Trading aviation emissions - Part 2

The leader of the Nationals, Warren Truss, has called the EU's inclusion of aviation in its emission trading scheme (ETS) an 'iniquitous tax', siding with a number of countries that oppose the move. In its FlagPost Trading aviation emissions from February, the Parliamentary Library outlined the main elements of the EU's decision and some of the international relations issues that have arisen. Since then, a series of new developments have taken place and the debate is far from resolved. This FlagPost is an update on the situation globally. Preparing for take-offDespite vocal international resistance, the EU is forging ahead with its proposed schedule. On 3 February, the European Commission (E... Read more...

Trading aviation emissions

For the first time, Qantas and other airlines are being held accountable for greenhouse gas emissions from their international flights—at least for those flights using an airport within the European Union (EU). The move by the EU to price and restrict greenhouse gas emissions from European flights has been a contentious one. This FlagPost explains the basic mechanics of the EU’s decision and highlights some of the issues being raised. The latest report from the Intergovernmental Panel on Climate Change anticipates that by 2050 international and domestic aviation emissions will be around five percent of what global annual ‘man-made’ emissions were in 2000. International aviation was exc... Read more...

The CFI laid bare

During the 2010 election, the Government announced that, if re-elected, it would introduce a new program, the Carbon Farming Initiative (CFI), to pay landholders for helping to reduce atmospheric greenhouse gas concentrations. On 24 March 2011, legislation for the CFI and two related bills was introduced into the House of Representatives. The debate is expected to take place this week. On the whole, the legislation has been well accepted by stakeholders, but there remain a number of contentious and complex issues with the design of the scheme. As the Parliamentary Library is in the final stages of developing a Bills Digest, this post provides a basic outline of the scheme and its main issues... Read more...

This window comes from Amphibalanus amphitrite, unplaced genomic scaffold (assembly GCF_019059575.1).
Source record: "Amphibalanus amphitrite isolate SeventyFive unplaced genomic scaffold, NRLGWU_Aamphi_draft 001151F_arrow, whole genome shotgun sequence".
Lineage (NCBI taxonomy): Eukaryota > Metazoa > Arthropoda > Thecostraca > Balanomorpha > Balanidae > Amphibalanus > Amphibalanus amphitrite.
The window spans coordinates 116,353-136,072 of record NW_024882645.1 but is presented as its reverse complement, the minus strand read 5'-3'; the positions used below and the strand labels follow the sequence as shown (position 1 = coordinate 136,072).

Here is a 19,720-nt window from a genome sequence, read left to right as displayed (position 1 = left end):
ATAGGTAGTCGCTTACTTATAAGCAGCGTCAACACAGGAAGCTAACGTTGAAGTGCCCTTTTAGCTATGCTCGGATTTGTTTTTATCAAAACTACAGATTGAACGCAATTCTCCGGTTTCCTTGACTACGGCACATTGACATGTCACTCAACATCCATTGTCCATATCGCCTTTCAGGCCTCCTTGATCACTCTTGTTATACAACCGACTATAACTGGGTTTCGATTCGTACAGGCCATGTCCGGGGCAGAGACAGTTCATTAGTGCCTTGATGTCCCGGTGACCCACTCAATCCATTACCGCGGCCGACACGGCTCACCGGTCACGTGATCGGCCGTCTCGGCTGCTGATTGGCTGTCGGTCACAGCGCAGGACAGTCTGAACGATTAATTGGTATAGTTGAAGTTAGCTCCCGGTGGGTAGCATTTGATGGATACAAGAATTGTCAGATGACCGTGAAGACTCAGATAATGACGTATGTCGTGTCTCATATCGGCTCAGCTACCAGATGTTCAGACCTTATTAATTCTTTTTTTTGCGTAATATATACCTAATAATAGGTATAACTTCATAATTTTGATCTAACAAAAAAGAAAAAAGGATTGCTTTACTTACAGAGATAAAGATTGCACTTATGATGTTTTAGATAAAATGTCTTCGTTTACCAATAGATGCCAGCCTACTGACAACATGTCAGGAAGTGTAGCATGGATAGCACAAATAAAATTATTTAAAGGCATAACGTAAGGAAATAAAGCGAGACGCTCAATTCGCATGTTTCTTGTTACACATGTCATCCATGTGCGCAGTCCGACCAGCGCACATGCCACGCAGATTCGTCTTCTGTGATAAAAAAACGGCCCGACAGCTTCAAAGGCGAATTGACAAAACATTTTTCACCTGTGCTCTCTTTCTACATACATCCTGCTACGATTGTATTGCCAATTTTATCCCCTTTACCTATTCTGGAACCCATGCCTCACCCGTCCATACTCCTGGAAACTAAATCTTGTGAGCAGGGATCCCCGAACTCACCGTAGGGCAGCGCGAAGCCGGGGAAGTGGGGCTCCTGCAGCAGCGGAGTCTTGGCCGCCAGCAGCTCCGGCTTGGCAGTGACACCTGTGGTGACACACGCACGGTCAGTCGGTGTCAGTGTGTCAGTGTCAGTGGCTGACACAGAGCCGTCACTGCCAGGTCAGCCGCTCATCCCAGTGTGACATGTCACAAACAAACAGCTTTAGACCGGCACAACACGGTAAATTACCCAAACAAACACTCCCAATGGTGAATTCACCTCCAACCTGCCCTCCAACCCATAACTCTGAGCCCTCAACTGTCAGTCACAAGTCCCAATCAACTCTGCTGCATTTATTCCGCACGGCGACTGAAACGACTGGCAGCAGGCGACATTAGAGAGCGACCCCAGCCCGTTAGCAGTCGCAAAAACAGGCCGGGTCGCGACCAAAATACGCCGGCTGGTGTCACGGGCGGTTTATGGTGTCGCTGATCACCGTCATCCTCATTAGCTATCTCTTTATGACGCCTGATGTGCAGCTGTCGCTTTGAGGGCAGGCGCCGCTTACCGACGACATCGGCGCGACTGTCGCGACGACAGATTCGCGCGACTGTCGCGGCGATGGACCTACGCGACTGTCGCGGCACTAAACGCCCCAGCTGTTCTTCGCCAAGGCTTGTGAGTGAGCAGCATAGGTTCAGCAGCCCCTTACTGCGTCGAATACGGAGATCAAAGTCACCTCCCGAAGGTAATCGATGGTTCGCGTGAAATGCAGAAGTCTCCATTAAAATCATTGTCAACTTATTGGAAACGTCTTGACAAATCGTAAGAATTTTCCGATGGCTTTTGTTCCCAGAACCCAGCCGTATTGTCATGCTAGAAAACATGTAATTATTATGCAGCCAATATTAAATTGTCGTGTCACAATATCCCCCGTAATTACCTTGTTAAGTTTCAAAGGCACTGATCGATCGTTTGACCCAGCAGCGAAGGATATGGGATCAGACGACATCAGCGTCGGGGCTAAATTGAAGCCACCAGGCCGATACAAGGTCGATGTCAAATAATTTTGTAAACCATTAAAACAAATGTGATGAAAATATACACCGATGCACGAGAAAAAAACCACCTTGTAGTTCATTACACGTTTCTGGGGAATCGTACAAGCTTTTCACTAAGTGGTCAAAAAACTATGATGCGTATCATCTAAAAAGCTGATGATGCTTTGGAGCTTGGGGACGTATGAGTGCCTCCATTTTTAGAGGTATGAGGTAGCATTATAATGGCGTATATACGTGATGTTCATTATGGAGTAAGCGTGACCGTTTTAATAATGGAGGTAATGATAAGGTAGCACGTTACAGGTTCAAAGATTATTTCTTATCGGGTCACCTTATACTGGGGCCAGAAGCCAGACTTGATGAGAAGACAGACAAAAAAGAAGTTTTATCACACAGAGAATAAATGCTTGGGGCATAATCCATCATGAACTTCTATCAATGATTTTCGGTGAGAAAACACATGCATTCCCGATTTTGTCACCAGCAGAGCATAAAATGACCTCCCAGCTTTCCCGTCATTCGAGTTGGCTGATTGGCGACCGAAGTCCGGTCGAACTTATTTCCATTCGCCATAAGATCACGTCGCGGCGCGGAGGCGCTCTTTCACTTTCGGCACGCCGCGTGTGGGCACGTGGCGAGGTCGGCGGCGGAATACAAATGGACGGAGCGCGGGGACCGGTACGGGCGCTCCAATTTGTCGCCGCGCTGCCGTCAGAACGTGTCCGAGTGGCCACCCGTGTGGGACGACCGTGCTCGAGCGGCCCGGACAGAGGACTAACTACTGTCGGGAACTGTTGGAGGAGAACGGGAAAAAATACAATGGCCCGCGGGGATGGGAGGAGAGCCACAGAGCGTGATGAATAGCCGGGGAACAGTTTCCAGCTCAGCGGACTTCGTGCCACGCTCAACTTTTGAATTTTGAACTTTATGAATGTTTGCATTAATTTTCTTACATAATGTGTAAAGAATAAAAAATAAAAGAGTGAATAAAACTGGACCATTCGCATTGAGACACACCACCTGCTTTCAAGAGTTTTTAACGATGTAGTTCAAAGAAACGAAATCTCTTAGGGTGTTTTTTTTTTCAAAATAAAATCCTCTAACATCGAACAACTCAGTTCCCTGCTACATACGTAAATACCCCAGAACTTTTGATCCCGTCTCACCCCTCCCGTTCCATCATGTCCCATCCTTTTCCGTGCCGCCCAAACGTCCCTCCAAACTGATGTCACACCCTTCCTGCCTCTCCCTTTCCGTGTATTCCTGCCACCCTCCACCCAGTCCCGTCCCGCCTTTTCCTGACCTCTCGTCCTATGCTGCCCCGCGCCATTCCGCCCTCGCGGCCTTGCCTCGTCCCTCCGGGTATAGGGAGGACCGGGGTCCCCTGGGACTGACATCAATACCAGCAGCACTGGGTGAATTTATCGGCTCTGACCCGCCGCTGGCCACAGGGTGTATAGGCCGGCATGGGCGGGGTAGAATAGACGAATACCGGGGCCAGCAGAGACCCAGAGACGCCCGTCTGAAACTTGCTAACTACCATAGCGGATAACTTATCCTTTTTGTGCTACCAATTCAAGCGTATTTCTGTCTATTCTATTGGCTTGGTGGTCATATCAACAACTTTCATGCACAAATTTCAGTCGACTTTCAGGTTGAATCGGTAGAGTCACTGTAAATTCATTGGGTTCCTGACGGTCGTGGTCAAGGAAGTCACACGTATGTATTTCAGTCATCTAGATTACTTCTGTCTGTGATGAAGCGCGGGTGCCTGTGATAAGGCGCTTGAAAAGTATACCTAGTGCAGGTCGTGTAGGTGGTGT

Carbon tax rate considerations

The Government’s recent proposal for tackling rising levels of Australian greenhouse gas emissions is a two-stage carbon price mechanism. The first stage of the scheme is a carbon tax. After three to five years, this will be transitioned into stage two, a cap-and-trade emissions trading scheme (ETS). The details of this architecture are unconfirmed, and there has been speculation over the level of the first-stage tax. There are also opposing views arguing that carbon pricing is not likely to be as effective in reducing emissions as, say, direct investment to accelerate the development of competitive renewable or non-carbon sources in the marketplace. So any carbon pricing mechanism implement... Read more...

Emissions Trading – Some developments since late 2010

In November 2010 the Parliamentary Library published a Background Note outlining operating and proposed emissions trading schemes around the world. Since that publication, there have been several new developments:  the proposed South Korean Emissions Trading Scheme will commence operations in 2015 instead of the 2013 date that had been speculatedthe legislation implementing the proposed Japanese emissions trading scheme is currently under review. If the scheme goes ahead it most likely will commence operations in 2015 instead of 2013in America, the Midwestern Greenhouse Gas Reduction Accord appears to have been abandoned by the current governors of the 10 participating states. None of these ... Read more...